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  HOME | Mexico

Storm Franklin Weakens over Mexico’s Yucatan Peninsula

MIAMI – Tropical Storm Franklin weakened as it moved on Tuesday over Mexico’s Yucatan Peninsula, the Miami-based National Hurricane Center (NHC) said.

The storm, which made landfall on Monday night in the southeastern section of the peninsula, is about 100 kilometers (62 miles) east-southeast of Campeche and has maximum sustained winds of 75 kph (45 mph), the NHC said in its 1500 GMT advisory.

The government of Quintana Roo state, where Franklin made landfall, said no injuries have been reported.

“The tropical storm made landfall last night and, fortunately, we have not had any reports of problems or of any accidents related to the storm,” Quintana Roo Gov. Carlos Joaquin told Radio Formula.

Franklin, the sixth named storm of the 2017 Atlantic hurricane season, is moving west-northwest at 20 kph (13 mph).

“A west-northwestward to westward motion is expected over the next couple of days. On the forecast track, the center of Franklin will move into the Bay of Campeche later today, move westward across the Bay of Campeche tonight and Wednesday, and be near the coast of mainland Mexico Wednesday night or early Thursday,” the NHC said.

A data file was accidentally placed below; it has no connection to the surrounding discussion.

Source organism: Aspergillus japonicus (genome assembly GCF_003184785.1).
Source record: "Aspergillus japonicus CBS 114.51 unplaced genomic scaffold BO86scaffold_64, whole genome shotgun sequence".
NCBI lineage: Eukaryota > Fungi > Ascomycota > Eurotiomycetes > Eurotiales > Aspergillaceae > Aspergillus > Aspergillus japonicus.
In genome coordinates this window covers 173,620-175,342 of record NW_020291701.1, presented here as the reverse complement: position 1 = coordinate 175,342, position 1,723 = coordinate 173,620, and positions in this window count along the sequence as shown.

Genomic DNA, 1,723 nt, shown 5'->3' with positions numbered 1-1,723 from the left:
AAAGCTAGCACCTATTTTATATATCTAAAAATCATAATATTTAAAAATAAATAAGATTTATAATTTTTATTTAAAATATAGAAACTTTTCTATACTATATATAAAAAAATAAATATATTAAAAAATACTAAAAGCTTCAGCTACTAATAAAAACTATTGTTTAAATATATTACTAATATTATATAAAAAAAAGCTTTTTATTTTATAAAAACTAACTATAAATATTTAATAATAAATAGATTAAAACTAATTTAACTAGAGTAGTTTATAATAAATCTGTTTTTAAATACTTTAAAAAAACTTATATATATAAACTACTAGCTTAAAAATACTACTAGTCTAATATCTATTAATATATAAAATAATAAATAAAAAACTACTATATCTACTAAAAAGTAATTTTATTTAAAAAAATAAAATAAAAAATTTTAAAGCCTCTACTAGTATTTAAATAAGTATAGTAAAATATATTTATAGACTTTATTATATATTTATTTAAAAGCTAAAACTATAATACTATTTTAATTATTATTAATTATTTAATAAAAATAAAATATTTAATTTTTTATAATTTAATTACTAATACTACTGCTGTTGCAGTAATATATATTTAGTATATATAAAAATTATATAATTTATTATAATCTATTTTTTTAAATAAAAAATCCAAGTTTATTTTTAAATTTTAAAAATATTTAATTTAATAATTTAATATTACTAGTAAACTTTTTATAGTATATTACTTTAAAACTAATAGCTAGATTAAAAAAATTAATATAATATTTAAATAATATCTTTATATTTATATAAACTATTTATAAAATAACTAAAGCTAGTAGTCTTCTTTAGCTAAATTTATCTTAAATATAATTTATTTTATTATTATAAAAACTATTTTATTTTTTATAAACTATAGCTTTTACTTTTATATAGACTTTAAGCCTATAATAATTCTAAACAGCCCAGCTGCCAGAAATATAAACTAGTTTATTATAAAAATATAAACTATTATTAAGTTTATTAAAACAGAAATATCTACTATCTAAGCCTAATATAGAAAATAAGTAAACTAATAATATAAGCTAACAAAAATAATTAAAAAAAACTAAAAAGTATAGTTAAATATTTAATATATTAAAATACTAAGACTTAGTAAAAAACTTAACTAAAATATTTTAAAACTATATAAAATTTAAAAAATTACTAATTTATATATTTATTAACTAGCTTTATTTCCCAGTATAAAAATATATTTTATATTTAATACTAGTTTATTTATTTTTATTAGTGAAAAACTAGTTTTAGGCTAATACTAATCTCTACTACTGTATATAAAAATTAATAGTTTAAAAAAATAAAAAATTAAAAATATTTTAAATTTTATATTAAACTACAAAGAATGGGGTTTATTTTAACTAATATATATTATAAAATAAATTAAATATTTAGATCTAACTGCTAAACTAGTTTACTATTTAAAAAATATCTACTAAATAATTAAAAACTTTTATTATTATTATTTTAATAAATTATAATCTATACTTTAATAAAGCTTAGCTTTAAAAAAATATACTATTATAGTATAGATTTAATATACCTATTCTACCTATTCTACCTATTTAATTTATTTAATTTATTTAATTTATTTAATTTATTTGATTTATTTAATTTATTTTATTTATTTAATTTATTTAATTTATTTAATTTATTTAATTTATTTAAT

Tropical storm warnings are still in effect for portions of Mexico’s coast.

“The government of Mexico has issued a Tropical Storm Warning for the coast of mainland Mexico from Puerto de Veracruz to Rio Panuco, and discontinued the Tropical Storm Warning for a portion of the Yucatan Peninsula from east of Rio Lagartos and southward to Chetumal,” the NHC said.

The first tropical storm of the 2017 season was Arlene, which formed in the mid-Atlantic in April, more than a month before the official start of hurricane season on June 1.

Tropical Storm Bret formed on June 19 and was followed by Cindy, a “no-name storm,” Don and Emily.

Tropical Storm Emily made landfall on July 31 on Anna Maria Island, located south of Tampa, Florida, after forming quickly in the Gulf of Mexico.

The National Oceanic and Atmospheric Administration (NOAA) said in a May 25 report that 11 to 17 tropical storms would form during the 2017 Atlantic hurricane season, with between five and nine of the systems becoming hurricanes, and two to four of the hurricanes reaching a high category on the Saffir-Simpson scale of strength.

 

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